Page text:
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How to transfer FSMO roles with PowerShell

You might need to shift Active Directory FSMO roles for a few reasons. If you need to do it more than once, there's a way to automate the procedure with PowerShell.

Editor's note: Adam Bertram originally wrote this article, and Liam Cleary has expanded it.

Flexible Single Master Operation roles are specialized tasks in an Active Directory forest that only one domain controller can perform at a time. These roles are required for proper functioning and managing an AD environment.

Several scenarios can require migrating or transferring FSMO roles in AD from one domain controller to another. Here are a few examples:

  • Server upgrade or replacement. If an organization needs to upgrade or replace a domain controller, transferring the FSMO roles to the new server might be necessary to ensure that the AD environment continues functioning correctly.
  • Site consolidation. An organization might need to consolidate multiple AD sites into one. It could involve moving FSMO roles from various domain controllers to a single domain controller in the new site.
  • Load balancing. Some domain controllers can become more heavily loaded over time. Transferring FSMO roles to other domain controllers might be necessary to balance the load and improve performance.
  • Disaster recovery. To ensure the AD environment continues functioning, you must transfer the FSMO roles held by a failed domain controller to another domain controller.

In all of these scenarios, transferring FSMO roles is necessary to ensure the availability and reliability of the AD environment. Planning and executing the transfer is essential to minimize the effect on users and applications.

Before you get started

To find and move FSMO roles using PowerShell, you must take the following steps:

  1. If you're using Windows 10, you can either install Remote Server Administration Tools (RSAT), including the required AD module, or add the required features using Optional features within the control panel.
    RSAT: Active Directory Domain Services
    Select 'RSAT: Active Directory Domain Services and Lightweight Directory Services Tools' in optional features.
  2. If you use Windows 11, you can enable the component by adding the RSAT: Remote Access Management Tools feature.
  3. Ensure your computer meets the following prerequisites:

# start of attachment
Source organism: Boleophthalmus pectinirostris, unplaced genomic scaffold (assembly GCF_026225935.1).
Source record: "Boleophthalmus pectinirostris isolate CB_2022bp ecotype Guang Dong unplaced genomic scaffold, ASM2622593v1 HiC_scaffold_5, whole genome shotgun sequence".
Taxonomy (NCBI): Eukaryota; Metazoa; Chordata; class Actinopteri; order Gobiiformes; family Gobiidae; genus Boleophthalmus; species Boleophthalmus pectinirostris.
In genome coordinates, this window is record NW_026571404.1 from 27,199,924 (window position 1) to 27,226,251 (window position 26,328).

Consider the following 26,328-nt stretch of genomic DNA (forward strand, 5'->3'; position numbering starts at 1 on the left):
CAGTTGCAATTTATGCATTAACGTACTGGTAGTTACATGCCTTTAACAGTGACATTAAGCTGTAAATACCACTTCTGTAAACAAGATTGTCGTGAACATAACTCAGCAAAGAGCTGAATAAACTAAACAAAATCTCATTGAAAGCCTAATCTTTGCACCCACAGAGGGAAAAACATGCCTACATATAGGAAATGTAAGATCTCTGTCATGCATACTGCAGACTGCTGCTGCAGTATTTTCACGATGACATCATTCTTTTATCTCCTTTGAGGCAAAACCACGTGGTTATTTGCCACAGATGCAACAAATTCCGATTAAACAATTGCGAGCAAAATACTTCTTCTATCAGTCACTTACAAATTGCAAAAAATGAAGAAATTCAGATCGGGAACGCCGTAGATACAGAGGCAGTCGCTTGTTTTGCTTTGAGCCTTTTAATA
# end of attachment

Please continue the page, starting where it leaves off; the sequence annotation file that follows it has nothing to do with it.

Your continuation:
1. The computer must run PowerShell.
    2. The computer needs domain joining.
  4. Ensure you have the appropriate permissions to move FSMO roles.

Types of FSMO roles

There are five FSMO roles in an AD forest, each with a specific purpose:

  1. Schema master. This role controls the AD forest schema modifications. The schema defines the structure and rules for objects and attributes stored in AD, so this role ensures that changes to the schema synchronize with all domain controllers in the forest.
  2. Domain naming master. This role controls adding or removing domains from the AD forest. It ensures that there are no naming conflicts when adding new domains and that the names are unique.
  3. Infrastructure master. This role updates references to group-to-user mappings within a domain. It ensures that changes to group memberships synchronize across all domain controllers.
  4. Relative identifier (RID) master. This role allocates a pool of unique RIDs to each domain controller in a domain. RIDs get mapped to security principals, such as user accounts, groups and computer accounts.
  5. Primary domain controller (PDC) emulator. This role provides backward compatibility for older clients and manages password changes. It's responsible for time synchronization across the domain, which is critical for Kerberos authentication.

AD assigns each FSMO role to a specific domain controller. The roles must distribute and function correctly to maintain a healthy AD environment.

Use PowerShell to find FSMO roles

To find the FSMO roles in AD using PowerShell, you can use two commands: Get-AdDomain and Get-AdForest. These commands are necessary because some FSMO roles are at the forest level, while others are at the domain level.